Tuesday, August 21, 2012

Does Your Business Care About Profit?

Q: Why do companies fail?
A: Because they don't have any money.

Q: Why not?
A: They spent it all. There was a bucket they pulled from to do their business, and that bucket is empty.

Q: How do you keep the bucket from going empty?
A: Profit

Profit is an ancient, seemingly forgotten equation that many Internet startups have never known. Centuries, even millennia, of business wisdom have followed this simple idea:

Profit = Revenue - Expenses

(Sure, you can get more complicated by calculating your break even point, analyzing fixed costs, variable costs, marginal revenue, equilibrium price, supply and demand, etc... but let's just keep things simple).

If you don't have profit, you might just have a hobby.

If you convince others to invest in your hobby or buy it completely, it may be a ponzi scheme.


I'm concerned for my industry. For some reason, it seems we didn't learn from the dot-com bubble. We somehow think if we get enough people "interested" it will make up for not delivering real value. The service provided to the customers should have real value. Someone should be willing to be pay for it (customers, preferably, but advertisers get in the game as well).

If "going public" or "selling the company" is your company's only strategy for making money, it might be worth asking, "Are we bringing real value to our customers?" If you're pouring your heart and soul into building something, make sure it's something that will last. Make it something people are willing to pay for. Work hard to keep it that way.

Don't pull money out of a bucket to run your business. Instead, do something awesome your customers will tell their friends about. Meet real needs in the marketplace and continue to evolve as the needs change.

Rabbi Daniel Lapin calls a dollar bill a "certificate of appreciation."

Your doors are kept open by the appreciation of your customers.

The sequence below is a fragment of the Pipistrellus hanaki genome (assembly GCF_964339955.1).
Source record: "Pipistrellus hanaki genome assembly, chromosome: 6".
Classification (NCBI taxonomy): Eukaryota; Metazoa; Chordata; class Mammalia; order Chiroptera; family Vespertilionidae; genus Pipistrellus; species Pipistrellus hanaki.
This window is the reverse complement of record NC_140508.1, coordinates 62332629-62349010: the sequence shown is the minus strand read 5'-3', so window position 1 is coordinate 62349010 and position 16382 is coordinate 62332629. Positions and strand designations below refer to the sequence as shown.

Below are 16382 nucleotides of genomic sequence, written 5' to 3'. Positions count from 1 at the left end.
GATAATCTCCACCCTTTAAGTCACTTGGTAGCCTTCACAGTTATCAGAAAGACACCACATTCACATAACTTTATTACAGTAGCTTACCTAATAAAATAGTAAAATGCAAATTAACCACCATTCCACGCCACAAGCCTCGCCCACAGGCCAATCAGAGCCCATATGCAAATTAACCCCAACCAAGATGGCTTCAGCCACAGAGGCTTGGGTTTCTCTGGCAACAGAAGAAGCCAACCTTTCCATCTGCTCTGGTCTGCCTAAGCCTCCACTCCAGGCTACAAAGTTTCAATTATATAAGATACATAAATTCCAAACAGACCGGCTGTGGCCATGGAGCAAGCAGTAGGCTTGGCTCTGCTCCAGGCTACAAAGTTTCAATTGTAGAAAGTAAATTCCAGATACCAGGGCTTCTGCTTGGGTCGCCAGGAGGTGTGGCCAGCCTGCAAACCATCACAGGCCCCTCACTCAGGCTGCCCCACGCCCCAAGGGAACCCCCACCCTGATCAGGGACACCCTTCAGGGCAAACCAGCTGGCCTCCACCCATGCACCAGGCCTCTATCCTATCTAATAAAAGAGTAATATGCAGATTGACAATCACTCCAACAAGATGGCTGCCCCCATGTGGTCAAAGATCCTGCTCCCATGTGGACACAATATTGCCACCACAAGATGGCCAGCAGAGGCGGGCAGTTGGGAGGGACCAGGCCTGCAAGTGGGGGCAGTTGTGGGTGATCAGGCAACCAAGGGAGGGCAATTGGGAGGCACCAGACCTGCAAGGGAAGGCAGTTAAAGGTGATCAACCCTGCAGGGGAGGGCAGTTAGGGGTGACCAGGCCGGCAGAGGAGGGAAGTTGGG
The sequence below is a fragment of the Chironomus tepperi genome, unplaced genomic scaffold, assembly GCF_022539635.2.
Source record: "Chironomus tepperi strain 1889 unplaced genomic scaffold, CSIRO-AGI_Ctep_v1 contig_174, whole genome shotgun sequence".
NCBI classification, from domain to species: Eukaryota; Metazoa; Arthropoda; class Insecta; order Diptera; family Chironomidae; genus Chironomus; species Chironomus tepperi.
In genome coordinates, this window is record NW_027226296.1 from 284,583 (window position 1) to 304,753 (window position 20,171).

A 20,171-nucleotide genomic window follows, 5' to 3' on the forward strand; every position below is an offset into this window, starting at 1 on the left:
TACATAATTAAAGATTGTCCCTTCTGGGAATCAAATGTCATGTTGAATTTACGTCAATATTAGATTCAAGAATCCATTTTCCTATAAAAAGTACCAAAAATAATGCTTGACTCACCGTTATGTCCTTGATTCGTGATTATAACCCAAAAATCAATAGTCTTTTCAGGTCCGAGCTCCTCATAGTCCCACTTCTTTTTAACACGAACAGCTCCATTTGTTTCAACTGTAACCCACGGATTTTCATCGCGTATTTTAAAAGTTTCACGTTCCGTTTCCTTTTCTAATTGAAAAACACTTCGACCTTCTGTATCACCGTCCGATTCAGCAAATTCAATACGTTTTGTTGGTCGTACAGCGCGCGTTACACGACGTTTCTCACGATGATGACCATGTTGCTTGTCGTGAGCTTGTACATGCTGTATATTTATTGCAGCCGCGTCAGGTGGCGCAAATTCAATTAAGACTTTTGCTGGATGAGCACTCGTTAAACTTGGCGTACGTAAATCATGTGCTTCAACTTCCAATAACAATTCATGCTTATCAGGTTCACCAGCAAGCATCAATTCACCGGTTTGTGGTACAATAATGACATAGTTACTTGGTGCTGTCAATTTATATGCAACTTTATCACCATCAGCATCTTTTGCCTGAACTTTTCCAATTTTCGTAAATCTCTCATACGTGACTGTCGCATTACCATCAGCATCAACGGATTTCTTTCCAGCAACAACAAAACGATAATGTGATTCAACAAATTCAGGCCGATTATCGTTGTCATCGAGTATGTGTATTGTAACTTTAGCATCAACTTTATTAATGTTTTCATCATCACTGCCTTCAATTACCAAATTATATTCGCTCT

Do something worth appreciating.

It won't be easy, and it won't happen overnight. In fact, it will probably take years of trial and error.

Dave Ramsey talks often about losing it all. After becoming a young millionaire, he went completely broke. He then spent years meeting with and learning from millionaires, decamillionaires and a few billionaires about how to do things right. The recurring theme he saw over and over again can be explained in a children's book.

The tortoise always beats the hare.

Warren Buffet (quoting Fred Brooks from the Mythical Man Month) said it well: "You can't produce a baby in one month by getting nine women pregnant."

Spend the time to grow your business the right way. Meet needs, deliver value, and profit.

This post may rub some people the wrong way. It's just my opinion. I welcome yours in the comments below.


P.S. I can't tell you how thankful I am for our FoxyCart customers. They have given us their appreciation and referrals since 2007. Serving them is the reason our company exists. I'm glad we spent our time in the hobby stage because we focused on the needs first. We're now a sustainable business meeting real needs for thousands of people, and I feel like we're just getting started.

6 comments:

Jim Woods said...

So true. Great insight Luke. As hard as I'm working, until I make a profit it's just a hobby. A hobby I'm pouring my heart and soul into, but it's still a hobby. Until Uncle Sam takes (or steals or grabs if you prefer) a portion of my revenues, it is not a business.

Scott Chaney said...

Very well said Luke! I'd say most business fail because they're focused on the success (the $) and not on the business (those holding the $'s).

Luke Stokes said...

Thanks Scott!


It's funny how easy it is to get side tracked from simply serving the customers in a way they will appreciate.

Luke Stokes said...

Yeah, it took me a while to settle into that mindset also. But when I did, it actually really helped. I wasn't pretending. Instead, I was working hard and doing it because I LOVED it, not because it was an "overnight" success.

Bryan Harris said...

Great thoughts Luke. I just finished up "Great by Choice" by Jim Collins. I loved the concept of Fire Bullets then Canon Balls. I am firmly in bullet stage myself. It is really exciting to see some of those ideas taking hold though! I'm very much ready for Canon ball time

Luke Stokes said...

Jim Collins is awesome. I haven't read that one, but I think I remember hearing about the concept on the entre podcast. I think at each stage in the development of a business that serves others, we size up our bullets and cannon balls. What seems like a cannon ball today might be a pea shooter tomorrow.